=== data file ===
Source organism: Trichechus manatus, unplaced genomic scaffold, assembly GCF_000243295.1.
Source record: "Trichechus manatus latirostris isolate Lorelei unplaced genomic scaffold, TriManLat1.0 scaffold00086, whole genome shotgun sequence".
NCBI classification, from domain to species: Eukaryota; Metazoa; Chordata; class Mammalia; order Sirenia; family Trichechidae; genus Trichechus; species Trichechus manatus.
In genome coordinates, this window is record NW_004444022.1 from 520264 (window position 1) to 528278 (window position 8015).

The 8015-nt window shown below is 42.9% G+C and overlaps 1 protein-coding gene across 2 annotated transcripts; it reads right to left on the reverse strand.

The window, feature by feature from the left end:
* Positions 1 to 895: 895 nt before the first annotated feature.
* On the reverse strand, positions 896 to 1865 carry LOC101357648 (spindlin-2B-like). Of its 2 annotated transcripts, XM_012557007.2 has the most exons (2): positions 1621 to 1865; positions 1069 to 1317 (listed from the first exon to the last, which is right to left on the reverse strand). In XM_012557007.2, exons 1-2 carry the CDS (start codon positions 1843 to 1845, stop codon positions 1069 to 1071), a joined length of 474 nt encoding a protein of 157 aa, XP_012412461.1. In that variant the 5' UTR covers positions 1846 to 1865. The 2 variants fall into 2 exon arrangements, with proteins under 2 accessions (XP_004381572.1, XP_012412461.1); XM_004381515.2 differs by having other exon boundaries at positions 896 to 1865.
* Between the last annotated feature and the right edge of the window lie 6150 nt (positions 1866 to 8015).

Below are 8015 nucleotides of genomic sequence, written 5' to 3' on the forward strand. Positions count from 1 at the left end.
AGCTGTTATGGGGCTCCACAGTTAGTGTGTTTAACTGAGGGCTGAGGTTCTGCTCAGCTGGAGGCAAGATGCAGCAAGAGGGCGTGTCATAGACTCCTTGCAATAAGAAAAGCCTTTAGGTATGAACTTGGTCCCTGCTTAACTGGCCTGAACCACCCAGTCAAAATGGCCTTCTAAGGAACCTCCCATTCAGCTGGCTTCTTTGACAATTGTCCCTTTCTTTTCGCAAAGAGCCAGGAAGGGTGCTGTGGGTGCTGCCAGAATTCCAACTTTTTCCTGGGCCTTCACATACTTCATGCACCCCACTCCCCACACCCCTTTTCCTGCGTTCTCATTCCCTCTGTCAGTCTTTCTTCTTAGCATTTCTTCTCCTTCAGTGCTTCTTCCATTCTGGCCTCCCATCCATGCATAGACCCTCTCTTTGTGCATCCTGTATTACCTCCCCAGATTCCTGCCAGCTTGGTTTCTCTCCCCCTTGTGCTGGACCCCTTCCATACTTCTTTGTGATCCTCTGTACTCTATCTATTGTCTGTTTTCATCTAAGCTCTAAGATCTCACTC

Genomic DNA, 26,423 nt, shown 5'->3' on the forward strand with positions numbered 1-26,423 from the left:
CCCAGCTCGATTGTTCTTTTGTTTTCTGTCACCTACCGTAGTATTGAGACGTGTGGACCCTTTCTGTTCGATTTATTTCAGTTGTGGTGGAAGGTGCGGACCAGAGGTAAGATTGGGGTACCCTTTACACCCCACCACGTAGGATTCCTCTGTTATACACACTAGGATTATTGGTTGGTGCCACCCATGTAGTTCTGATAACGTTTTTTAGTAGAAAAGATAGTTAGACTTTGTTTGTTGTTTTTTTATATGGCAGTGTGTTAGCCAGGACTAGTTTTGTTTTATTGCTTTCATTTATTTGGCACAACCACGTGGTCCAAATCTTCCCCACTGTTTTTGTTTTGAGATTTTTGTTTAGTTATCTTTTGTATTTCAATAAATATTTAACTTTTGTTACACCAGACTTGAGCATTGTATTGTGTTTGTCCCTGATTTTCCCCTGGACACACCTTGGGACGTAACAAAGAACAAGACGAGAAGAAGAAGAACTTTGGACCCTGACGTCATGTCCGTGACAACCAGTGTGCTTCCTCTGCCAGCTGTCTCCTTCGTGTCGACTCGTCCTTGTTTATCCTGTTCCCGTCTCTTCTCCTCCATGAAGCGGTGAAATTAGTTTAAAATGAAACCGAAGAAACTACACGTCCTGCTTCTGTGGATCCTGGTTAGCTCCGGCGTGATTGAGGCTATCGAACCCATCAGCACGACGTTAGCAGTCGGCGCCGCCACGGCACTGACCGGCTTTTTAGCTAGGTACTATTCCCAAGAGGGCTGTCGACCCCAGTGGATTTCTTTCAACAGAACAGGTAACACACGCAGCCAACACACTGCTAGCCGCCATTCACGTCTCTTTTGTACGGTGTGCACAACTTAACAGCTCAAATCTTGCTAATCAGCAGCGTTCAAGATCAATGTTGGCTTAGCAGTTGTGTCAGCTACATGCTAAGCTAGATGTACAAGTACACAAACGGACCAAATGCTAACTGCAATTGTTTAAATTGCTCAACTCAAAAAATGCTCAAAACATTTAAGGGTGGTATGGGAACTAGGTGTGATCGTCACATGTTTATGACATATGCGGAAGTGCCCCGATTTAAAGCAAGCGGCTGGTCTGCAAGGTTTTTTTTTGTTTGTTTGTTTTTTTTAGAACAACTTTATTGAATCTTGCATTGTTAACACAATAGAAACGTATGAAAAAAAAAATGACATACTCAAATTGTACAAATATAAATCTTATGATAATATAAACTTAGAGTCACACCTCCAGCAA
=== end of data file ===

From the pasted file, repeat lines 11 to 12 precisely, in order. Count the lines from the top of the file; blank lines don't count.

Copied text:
AGCTGTTATGGGGCTCCACAGTTAGTGTGTTTAACTGAGGGCTGAGGTTCTGCTCAGCTGGAGGCAAGATGCAGCAAGAGGGCGTGTCATAGACTCCTTGCAATAAGAAAAGCCTTTAGGTATGAACTTGGTCCCTGCTTAACTGGCCTGAACCACCCAGTCAAAATGGCCTTCTAAGGAACCTCCCATTCAGCTGGCTTCTTTGACAATTGTCCCTTTCTTTTCGCAAAGAGCCAGGAAGGGTGCTGTGGGTGCTGCCAGAATTCCAACTTTTTCCTGGGCCTTCACATACTTCATGCACCCCACTCCCCACACCCCTTTTCCTGCGTTCTCATTCCCTCTGTCAGTCTTTCTTCTTAGCATTTCTTCTCCTTCAGTGCTTCTTCCATTCTGGCCTCCCATCCATGCATAGACCCTCTCTTTGTGCATCCTGTATTACCTCCCCAGATTCCTGCCAGCTTGGTTTCTCTCCCCCTTGTGCTGGACCCCTTCCATACTTCTTTGTGATCCTCTGTACTCTATCTATTGTCTGTTTTCATCTAAGCTCTAAGATCTCACTC

Genomic DNA, 26,423 nt, shown 5'->3' on the forward strand with positions numbered 1-26,423 from the left: